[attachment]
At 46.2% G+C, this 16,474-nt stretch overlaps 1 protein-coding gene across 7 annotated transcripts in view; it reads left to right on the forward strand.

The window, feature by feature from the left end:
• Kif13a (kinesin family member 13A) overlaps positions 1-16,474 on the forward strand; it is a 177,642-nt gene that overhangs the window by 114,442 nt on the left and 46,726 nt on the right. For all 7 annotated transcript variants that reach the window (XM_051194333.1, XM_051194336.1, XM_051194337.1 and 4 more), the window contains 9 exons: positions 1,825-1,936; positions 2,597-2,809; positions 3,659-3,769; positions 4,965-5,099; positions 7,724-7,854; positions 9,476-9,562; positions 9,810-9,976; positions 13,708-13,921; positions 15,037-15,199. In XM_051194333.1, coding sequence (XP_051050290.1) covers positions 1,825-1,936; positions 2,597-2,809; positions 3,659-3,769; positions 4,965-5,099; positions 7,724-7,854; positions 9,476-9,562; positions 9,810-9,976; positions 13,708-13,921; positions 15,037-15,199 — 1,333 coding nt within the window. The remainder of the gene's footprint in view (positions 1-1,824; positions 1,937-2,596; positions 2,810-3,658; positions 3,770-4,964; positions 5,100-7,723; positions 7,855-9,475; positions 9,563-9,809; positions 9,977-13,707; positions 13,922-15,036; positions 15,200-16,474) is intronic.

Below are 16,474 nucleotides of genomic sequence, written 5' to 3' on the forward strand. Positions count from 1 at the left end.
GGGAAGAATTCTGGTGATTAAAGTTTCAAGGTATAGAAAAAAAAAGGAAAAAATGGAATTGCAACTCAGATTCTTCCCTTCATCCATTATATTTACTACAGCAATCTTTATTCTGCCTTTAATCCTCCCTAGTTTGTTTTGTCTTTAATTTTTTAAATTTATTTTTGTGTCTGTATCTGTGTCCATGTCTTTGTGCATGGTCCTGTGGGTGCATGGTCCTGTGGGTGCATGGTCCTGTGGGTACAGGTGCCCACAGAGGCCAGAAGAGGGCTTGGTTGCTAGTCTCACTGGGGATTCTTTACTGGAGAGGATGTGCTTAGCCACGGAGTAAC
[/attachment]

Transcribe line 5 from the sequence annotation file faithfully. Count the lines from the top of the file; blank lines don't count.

GGGAAGAATTCTGGTGATTAAAGTTTCAAGGTATAGAAAAAAAAAGGAAAAAATGGAATTGCAACTCAGATTCTTCCCTTCATCCATTATATTTACTACAGCAATCTTTATTCTGCCTTTAATCCTCCCTAGTTTGTTTTGTCTTTAATTTTTTAAATTTATTTTTGTGTCTGTATCTGTGTCCATGTCTTTGTGCATGGTCCTGTGGGTGCATGGTCCTGTGGGTGCATGGTCCTGTGGGTACAGGTGCCCACAGAGGCCAGAAGAGGGCTTGGTTGCTAGTCTCACTGGGGATTCTTTACTGGAGAGGATGTGCTTAGCCACGGAGTAAC